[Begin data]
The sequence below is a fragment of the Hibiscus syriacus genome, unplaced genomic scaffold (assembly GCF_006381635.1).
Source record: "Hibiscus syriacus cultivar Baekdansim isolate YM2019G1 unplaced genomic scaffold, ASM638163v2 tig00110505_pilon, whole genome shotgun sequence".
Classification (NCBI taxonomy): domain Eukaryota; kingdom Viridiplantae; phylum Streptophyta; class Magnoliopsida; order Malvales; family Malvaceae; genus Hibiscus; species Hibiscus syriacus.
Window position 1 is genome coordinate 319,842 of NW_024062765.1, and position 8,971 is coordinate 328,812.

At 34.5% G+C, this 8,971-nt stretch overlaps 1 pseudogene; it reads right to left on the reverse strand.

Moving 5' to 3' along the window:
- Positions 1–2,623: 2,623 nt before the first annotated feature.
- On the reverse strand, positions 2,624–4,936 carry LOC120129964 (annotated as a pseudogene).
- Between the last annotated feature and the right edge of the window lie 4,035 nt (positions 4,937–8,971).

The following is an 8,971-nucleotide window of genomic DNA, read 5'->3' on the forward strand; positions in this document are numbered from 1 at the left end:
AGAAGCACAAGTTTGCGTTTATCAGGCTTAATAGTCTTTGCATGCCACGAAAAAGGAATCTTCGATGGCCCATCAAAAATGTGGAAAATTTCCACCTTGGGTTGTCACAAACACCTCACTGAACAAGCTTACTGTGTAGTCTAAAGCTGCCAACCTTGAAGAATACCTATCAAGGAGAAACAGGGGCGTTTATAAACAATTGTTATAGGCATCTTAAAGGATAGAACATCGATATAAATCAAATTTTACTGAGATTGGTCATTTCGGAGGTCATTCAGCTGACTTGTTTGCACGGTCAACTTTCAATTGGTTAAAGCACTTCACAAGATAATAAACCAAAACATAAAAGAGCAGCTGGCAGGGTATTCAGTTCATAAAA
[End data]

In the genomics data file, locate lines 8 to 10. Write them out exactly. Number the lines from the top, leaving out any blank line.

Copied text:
- On the reverse strand, positions 2,624–4,936 carry LOC120129964 (annotated as a pseudogene).
- Between the last annotated feature and the right edge of the window lie 4,035 nt (positions 4,937–8,971).

The following is an 8,971-nucleotide window of genomic DNA, read 5'->3' on the forward strand; positions in this document are numbered from 1 at the left end: